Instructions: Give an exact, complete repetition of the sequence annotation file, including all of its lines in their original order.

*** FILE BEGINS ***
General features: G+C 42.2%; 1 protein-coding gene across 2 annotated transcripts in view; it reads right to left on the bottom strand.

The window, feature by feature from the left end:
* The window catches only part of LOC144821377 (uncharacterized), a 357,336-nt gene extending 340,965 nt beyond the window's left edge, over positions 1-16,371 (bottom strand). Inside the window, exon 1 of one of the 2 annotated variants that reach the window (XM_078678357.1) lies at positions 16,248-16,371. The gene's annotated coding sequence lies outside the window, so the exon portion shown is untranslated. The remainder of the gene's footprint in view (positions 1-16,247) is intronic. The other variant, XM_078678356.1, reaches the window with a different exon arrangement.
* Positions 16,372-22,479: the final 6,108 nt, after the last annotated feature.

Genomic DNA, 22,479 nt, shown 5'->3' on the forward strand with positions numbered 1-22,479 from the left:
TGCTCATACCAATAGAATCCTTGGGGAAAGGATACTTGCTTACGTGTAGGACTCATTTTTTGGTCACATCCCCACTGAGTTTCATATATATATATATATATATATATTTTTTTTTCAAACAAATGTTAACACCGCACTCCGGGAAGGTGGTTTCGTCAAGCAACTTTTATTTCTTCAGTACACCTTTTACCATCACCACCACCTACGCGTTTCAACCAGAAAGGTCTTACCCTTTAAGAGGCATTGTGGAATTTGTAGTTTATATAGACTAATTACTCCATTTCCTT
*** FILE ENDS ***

General features: G+C 42.2%; 1 protein-coding gene across 2 annotated transcripts in view; it reads right to left on the bottom strand.

The window, feature by feature from the left end:
* The window catches only part of LOC144821377 (uncharacterized), a 357,336-nt gene extending 340,965 nt beyond the window's left edge, over positions 1-16,371 (bottom strand). Inside the window, exon 1 of one of the 2 annotated variants that reach the window (XM_078678357.1) lies at positions 16,248-16,371. The gene's annotated coding sequence lies outside the window, so the exon portion shown is untranslated. The remainder of the gene's footprint in view (positions 1-16,247) is intronic. The other variant, XM_078678356.1, reaches the window with a different exon arrangement.
* Positions 16,372-22,479: the final 6,108 nt, after the last annotated feature.

Genomic DNA, 22,479 nt, shown 5'->3' on the forward strand with positions numbered 1-22,479 from the left:
TGCTCATACCAATAGAATCCTTGGGGAAAGGATACTTGCTTACGTGTAGGACTCATTTTTTGGTCACATCCCCACTGAGTTTCATATATATATATATATATATATATTTTTTTTTCAAACAAATGTTAACACCGCACTCCGGGAAGGTGGTTTCGTCAAGCAACTTTTATTTCTTCAGTACACCTTTTACCATCACCACCACCTACGCGTTTCAACCAGAAAGGTCTTACCCTTTAAGAGGCATTGTGGAATTTGTAGTTTATATAGACTAATTACTCCATTTCCTT